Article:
NEW YORK, Feb 1 (LPC) - Some Collateralized Loan Obligation (CLO) managers are choosing to issue funds with shorter terms in order to counter rising spreads.
Among the first eight CLOs issued this year, just three had a standard, five-year reinvestment; the time in which the fund can purchase new loans, according to LPC Collateral data. PGIM priced a CLO last week with a seven-month non-call period and a one-year reinvestment, while CBAM priced a deal that includes a one-year non-call and a three-year reinvestment, according to sources.
Shorter terms allow managers to issue deals with a coupon typically lower than the market rate for longer-dated funds, often with the thesis that the CLO will be refinanced or reset in a year or two when the non-call period is over and market conditions may have improved.
“We are expecting more static deals and more short-duration deals in 2019,” said Rishad Ahluwalia, JP Morgan’s London-based head of CLO research.
CLOs are the biggest buyers in the US$1trn US leveraged loan market, which companies including Hilton Worldwide and Dunkin’ Donuts rely on for financing. As investors turned to the floating-rate debt as a hedge to rising interest rates – the Federal Reserve hiked rates nine times in three years – companies were able to take advantage of the demand to cut interest payments. Borrowers refinanced more than US$389bn of institutional loans in 2018, according to LPC data.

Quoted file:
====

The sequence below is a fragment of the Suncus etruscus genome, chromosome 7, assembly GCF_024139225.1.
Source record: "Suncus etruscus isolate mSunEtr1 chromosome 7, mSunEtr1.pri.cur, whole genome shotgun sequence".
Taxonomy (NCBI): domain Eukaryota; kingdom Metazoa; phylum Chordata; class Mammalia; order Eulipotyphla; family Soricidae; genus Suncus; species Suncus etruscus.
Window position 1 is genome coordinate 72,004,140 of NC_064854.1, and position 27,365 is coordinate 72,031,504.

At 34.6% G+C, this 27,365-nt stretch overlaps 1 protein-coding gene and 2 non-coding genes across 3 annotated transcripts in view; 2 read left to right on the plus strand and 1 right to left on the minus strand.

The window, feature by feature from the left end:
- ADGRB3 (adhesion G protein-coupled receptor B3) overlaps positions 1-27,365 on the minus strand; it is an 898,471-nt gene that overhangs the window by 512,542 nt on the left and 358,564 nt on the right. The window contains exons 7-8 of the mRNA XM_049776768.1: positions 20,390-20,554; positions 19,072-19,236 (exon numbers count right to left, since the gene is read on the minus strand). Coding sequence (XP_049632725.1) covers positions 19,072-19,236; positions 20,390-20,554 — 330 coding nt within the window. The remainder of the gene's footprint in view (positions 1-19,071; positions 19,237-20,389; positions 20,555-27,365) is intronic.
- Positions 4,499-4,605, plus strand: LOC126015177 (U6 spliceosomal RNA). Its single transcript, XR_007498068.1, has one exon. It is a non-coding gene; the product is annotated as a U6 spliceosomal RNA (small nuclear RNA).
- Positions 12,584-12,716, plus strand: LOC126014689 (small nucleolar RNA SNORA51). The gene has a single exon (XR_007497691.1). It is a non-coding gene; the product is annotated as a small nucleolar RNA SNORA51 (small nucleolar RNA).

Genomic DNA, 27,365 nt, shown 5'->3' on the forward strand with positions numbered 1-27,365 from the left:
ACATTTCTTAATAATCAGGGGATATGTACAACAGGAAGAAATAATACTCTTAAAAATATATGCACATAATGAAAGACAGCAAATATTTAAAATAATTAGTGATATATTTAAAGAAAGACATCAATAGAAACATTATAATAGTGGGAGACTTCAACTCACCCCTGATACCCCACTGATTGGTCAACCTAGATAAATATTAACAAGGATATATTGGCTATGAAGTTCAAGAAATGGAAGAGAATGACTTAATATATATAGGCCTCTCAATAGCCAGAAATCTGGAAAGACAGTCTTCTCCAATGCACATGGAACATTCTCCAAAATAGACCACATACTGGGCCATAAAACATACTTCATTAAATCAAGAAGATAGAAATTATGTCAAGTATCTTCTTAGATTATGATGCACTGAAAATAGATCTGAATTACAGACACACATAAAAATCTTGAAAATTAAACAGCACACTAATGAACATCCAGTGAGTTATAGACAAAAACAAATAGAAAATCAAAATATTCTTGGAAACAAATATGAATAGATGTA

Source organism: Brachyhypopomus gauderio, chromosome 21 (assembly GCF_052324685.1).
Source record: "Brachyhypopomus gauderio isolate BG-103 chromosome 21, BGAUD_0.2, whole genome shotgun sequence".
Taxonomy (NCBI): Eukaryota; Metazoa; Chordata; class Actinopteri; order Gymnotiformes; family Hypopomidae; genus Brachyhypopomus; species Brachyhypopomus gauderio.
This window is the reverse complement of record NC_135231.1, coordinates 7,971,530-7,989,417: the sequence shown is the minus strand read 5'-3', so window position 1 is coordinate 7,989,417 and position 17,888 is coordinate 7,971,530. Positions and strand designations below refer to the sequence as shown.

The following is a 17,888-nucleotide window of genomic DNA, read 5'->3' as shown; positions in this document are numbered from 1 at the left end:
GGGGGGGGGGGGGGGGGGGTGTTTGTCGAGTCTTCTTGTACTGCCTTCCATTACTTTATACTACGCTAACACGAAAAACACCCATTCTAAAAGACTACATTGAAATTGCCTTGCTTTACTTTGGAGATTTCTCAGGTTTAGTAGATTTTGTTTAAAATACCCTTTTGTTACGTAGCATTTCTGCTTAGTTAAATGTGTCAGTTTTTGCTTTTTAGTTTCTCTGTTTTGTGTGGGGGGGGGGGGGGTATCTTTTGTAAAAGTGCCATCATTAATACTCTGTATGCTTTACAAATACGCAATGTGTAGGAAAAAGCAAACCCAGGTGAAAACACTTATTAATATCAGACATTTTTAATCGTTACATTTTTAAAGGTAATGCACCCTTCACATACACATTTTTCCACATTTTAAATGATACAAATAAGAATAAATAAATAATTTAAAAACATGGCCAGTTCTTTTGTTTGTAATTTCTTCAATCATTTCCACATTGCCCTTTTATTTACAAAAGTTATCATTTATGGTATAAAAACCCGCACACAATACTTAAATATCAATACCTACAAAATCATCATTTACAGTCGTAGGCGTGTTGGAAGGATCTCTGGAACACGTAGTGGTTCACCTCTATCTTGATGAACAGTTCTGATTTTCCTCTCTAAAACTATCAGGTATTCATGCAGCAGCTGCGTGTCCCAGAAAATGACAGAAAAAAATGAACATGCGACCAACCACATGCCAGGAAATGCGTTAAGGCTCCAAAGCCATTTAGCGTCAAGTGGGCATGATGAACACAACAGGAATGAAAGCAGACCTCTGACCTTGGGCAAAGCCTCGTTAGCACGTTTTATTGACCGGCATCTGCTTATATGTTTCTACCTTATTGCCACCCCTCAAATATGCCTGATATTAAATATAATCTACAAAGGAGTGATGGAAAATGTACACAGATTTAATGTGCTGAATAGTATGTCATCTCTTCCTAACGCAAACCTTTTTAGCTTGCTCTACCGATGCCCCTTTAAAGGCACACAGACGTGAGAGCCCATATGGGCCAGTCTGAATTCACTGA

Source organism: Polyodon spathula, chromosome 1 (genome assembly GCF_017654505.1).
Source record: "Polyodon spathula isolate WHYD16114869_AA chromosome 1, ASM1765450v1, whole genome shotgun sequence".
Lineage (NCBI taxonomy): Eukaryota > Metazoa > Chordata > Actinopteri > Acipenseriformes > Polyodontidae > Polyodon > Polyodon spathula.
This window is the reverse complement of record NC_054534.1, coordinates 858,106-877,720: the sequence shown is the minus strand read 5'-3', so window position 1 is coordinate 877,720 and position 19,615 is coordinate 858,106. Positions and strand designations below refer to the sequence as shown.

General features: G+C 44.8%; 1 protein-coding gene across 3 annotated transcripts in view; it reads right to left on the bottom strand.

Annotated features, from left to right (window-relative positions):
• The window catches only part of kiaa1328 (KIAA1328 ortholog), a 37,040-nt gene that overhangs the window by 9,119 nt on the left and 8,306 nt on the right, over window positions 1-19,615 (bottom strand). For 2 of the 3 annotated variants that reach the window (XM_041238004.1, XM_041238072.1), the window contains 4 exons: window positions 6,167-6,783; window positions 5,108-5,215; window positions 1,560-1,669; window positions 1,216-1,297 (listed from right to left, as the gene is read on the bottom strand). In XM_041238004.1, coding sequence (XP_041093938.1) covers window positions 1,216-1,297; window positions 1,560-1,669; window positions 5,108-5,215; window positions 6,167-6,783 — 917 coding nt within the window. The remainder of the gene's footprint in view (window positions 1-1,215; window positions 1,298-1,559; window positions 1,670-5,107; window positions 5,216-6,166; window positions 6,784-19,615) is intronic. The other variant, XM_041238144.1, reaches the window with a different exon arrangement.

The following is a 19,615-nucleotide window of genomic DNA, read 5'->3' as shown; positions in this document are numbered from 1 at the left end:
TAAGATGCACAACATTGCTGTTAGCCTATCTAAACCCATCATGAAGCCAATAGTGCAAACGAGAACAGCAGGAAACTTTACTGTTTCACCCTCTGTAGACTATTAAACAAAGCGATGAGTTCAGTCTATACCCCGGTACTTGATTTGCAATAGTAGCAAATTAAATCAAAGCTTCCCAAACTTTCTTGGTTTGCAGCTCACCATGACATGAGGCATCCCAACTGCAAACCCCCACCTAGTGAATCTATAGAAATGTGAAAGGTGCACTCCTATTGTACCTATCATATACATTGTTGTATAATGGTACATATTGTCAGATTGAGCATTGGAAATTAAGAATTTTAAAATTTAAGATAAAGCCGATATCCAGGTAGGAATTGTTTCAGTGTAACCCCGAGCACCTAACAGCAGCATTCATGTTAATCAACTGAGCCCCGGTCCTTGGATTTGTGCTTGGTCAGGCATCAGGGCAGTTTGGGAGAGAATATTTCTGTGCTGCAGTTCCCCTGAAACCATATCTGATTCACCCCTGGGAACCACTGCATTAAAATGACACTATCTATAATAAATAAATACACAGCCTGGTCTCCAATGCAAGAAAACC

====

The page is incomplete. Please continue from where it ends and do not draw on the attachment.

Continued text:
As the funds received lower interest payments from companies, they were forced to pay higher spreads to their own investors as CLO debt coupons increased amid a record US$128.1bn of US CLO issuance in 2018, according to LPC Collateral.
It was a double whammy for CLOs that were receiving less interest even as the funds were forced to pay higher coupons to holders of the Triple A tranche, the largest and most senior portion of the deal. This leaves less left over to pay holders of the most junior portion of the funds, the equity, who receive the remaining interest after all debtholders are paid.
When equity distributions decrease, the economics of raising a new fund becomes increasingly difficult. Wells Fargo said equity distributions for most CLO vintages decreased year over year, according to a January 31 report.
Triple A spreads were already widening, jumping from the low 90bp range for a handful of CLOs in March through May of last year to a December coupon high of 133bp, according to LPC Collateral. Citigroup is predicting spreads could move to the 140bp-145bp range by the end of the year.
Bank of America Merrill Lynch lowered its refinancing and reset forecast because of the widening spreads, dropping its prediction to US$55bn from US$100bn, noting spreads are too wide for most deals to be reworked, according to a January 25 report.
Issuing a CLO with a shorter reinvestment period ensures investors get their money back faster and in turn typically allow for a lower coupon. Once a reinvestment period is over, cash that otherwise would have been used to buy new loans is instead used to pay back investors.
The CBAM CLO Triple A tranche priced at 128bp over Libor and the PGIM senior piece priced at 118bp, the sources said. That compares to 137bp for a CLO from Sound Point Capital Management that has a two-year non-call period and a five-year reinvestment, according to a third source.
In January, Assurant priced a CLO with Bank of America Merrill Lynch that has a non-call period that expires in April 2020 and a reinvestment period that ends in 2022, LPC previously reported
ArrowMark priced a CLO without a reinvestment period, known as a static deal, with JP Morgan in January that includes a US$264m Triple A tranche with a 117bp coupon, LPC previously reported.
Spokespeople and representatives for the CLO managers either declined to comment or could not immediately comment. (Reporting by Kristen Haunss. Editing by Jon Methven)